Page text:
Quiana Watson

When I began doing this piece on Black female entrepreneurs, Quiana Watson’s face was the first to pop into my head. Her entire social presence screams Black excellence and Black entrepreneurial success. From real estate agent to one of the highest-earning agents in the Atlanta market and brokerage owner, Watson is more than just a face to look out for; she’s a person of interest, someone to follow and take note from. 

Watson is making Black HERstory through the doors she continues to open for Black women in a truly white cis-gender male-dominated field. On top of managing her own real estate brokerage she also has an educational source for real estate agents (@agentstoolsforsuccess), a podcast (@RantsandGems), a lifestyle blog (@quianawatson), a YouTube channel, investment property, and she’s also on a reality TV show (Ladies Who List: Atlanta)! Talk about writing your own narrative or better yet, acting in it, because clearly it’s working for this goddess.

Raven Tracy

BODY by Raven Tracy is a body positivity clothing line that has made huge strides in the fashion community and beyond. Tracy has an amazing story behind her clothing line and very real, very humble beginnings. Coming from Buffalo, New York, and making it as a model known for her curves, Tracy truly capitalized on what she already had to celebrate: women of all shapes and sizes. I love this for us!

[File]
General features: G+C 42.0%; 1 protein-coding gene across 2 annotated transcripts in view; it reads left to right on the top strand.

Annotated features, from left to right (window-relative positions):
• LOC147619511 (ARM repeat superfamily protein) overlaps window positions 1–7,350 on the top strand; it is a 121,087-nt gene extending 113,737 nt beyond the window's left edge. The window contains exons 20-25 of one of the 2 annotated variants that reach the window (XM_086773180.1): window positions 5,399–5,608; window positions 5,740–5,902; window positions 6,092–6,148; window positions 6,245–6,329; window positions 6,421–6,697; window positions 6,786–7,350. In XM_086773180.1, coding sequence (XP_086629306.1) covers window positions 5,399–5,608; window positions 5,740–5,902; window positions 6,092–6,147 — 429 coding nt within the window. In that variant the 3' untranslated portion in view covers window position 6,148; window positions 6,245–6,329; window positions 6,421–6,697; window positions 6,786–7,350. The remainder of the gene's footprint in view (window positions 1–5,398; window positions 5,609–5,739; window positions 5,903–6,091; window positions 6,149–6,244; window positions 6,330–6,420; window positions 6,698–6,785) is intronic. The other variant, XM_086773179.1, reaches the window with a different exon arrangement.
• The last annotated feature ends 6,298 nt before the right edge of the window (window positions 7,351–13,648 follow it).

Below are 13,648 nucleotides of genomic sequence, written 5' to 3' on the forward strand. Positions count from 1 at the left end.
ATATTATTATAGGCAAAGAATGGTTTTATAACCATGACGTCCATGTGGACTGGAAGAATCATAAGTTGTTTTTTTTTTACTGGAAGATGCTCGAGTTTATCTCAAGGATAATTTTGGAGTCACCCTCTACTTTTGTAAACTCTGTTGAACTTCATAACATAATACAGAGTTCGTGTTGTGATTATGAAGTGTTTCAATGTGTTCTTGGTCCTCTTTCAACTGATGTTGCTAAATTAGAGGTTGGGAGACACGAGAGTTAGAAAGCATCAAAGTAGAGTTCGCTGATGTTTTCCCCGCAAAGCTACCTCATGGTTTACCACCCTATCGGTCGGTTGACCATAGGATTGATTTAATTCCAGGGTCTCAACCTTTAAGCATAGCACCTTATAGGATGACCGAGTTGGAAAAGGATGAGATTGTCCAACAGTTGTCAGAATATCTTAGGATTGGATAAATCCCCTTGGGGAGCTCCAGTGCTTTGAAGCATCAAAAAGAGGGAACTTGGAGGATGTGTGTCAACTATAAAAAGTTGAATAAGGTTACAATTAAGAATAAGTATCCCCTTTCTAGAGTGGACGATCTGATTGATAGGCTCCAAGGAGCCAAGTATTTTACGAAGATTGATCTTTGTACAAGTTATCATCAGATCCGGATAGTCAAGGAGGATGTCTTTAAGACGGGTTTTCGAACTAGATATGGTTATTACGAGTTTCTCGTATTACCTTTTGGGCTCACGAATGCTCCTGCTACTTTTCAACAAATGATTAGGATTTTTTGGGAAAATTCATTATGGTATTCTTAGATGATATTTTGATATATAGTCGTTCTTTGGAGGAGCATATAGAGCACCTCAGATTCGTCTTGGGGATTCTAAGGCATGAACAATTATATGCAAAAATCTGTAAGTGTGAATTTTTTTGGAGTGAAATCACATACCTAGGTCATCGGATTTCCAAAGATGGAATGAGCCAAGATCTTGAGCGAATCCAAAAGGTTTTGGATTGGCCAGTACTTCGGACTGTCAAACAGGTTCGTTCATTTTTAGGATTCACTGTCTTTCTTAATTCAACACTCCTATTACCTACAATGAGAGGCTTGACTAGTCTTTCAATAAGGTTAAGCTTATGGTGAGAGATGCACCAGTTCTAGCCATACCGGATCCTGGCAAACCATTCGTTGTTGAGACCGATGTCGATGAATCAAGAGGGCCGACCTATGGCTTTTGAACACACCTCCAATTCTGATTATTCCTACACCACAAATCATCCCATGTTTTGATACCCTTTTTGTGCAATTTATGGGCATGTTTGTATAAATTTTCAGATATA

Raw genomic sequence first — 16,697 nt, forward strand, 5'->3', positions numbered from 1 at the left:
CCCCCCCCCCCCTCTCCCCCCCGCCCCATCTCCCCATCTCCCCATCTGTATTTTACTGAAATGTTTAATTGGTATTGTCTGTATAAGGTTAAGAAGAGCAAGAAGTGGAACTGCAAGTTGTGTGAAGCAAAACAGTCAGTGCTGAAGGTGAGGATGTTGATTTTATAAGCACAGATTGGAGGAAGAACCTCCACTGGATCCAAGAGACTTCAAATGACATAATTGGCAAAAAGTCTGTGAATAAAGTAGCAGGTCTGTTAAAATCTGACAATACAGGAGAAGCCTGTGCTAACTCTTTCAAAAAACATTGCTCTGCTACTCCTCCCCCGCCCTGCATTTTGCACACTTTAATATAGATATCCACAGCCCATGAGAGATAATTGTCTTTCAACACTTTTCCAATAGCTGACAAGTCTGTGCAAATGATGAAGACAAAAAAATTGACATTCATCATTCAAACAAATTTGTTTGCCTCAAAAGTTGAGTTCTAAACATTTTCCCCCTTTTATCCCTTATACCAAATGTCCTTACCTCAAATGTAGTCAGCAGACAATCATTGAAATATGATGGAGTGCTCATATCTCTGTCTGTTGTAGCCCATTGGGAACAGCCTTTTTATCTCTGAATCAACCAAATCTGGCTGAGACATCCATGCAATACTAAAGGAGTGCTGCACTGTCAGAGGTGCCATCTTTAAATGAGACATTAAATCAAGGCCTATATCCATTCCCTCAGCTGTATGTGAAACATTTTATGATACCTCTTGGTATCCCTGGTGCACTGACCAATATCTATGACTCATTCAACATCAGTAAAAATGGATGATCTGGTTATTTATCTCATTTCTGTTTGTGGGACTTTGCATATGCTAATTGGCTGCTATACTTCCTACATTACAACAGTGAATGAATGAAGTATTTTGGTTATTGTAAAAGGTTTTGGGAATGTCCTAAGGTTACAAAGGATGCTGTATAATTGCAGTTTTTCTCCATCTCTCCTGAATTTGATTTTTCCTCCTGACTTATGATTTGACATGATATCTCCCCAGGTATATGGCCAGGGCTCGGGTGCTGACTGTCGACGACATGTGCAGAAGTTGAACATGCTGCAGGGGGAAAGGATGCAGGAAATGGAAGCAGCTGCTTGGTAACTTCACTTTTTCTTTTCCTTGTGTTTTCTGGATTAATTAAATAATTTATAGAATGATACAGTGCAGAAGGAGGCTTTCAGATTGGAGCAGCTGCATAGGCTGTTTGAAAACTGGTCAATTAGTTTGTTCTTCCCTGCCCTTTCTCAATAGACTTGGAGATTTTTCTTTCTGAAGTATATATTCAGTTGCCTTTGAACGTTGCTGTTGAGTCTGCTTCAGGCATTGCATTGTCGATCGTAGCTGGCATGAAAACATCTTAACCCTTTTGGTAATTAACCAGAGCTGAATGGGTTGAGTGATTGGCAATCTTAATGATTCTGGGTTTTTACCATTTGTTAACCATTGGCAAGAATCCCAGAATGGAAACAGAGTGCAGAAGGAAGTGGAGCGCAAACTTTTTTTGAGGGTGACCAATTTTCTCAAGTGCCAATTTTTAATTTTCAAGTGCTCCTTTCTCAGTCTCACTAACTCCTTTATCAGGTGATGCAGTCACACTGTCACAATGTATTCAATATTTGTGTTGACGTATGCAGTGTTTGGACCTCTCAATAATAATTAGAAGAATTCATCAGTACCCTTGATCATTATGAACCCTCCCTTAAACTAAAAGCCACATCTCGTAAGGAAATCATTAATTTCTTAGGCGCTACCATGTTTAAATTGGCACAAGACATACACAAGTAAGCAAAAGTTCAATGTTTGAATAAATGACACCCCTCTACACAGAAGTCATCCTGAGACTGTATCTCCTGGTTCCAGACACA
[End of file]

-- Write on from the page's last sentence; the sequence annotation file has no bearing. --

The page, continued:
If “be yourself” had a spokesperson for success it would be Raven Tracy. Rather than allowing a false narrative about Black women and our natural curves, dating back to the 1800s, to control her narrative in the fashion world, Tracy created BODY, literally rewriting HERstory while turning a profit.  

Naj Austin

Let’s talk Black mental health. This amazing beam of light Naj Austin has built her empire around just that. Only in the past five years have we all started to discuss the importance of Black mental health within our communities, our home, and more recently within television and film. It’s so important that we don’t rely on the disruptors of our mental health to also try and be our saviors. 

Austin’s Ethel’s Club is a self-help blog, a space for Black people to heal Black people and provide journaling prompts. She has also created a new way to connect with Somewhere Good, a social space for us to grow through our shared experiences and opposite perspectives. I feel all of the light and HERstory being made through this beautiful human. The ancestors are proud. 

More to Come

There are so many more Black female entrepreneurs to list who are avidly making HERstory. What I want all of you (us!) to take from this if you don’t take anything else is that we have to follow our dreams. Create the change you want to see in the world, starting now from wherever you are, because we need more HERstory moments. We deserve more success and more little girls looking up and seeing themselves when they do. Let’s make male-dominated spaces more inclusive, less daunting, less intimidating. It’s our time and the future is female.